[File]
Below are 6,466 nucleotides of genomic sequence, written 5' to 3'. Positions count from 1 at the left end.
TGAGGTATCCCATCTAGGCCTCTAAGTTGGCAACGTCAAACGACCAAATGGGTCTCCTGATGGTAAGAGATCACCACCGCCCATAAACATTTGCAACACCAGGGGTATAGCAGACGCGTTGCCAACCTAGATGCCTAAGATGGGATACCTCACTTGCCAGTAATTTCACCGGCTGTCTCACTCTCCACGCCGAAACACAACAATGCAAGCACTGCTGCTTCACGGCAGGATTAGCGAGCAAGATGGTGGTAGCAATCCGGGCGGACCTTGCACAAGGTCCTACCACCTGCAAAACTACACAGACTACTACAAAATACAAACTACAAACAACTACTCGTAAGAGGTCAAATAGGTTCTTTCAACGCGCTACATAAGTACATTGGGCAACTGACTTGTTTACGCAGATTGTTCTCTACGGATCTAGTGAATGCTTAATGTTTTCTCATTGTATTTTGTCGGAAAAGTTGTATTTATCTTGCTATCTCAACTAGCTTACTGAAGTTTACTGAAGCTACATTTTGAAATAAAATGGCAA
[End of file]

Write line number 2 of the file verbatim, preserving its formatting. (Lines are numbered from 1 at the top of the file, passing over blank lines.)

TGAGGTATCCCATCTAGGCCTCTAAGTTGGCAACGTCAAACGACCAAATGGGTCTCCTGATGGTAAGAGATCACCACCGCCCATAAACATTTGCAACACCAGGGGTATAGCAGACGCGTTGCCAACCTAGATGCCTAAGATGGGATACCTCACTTGCCAGTAATTTCACCGGCTGTCTCACTCTCCACGCCGAAACACAACAATGCAAGCACTGCTGCTTCACGGCAGGATTAGCGAGCAAGATGGTGGTAGCAATCCGGGCGGACCTTGCACAAGGTCCTACCACCTGCAAAACTACACAGACTACTACAAAATACAAACTACAAACAACTACTCGTAAGAGGTCAAATAGGTTCTTTCAACGCGCTACATAAGTACATTGGGCAACTGACTTGTTTACGCAGATTGTTCTCTACGGATCTAGTGAATGCTTAATGTTTTCTCATTGTATTTTGTCGGAAAAGTTGTATTTATCTTGCTATCTCAACTAGCTTACTGAAGTTTACTGAAGCTACATTTTGAAATAAAATGGCAA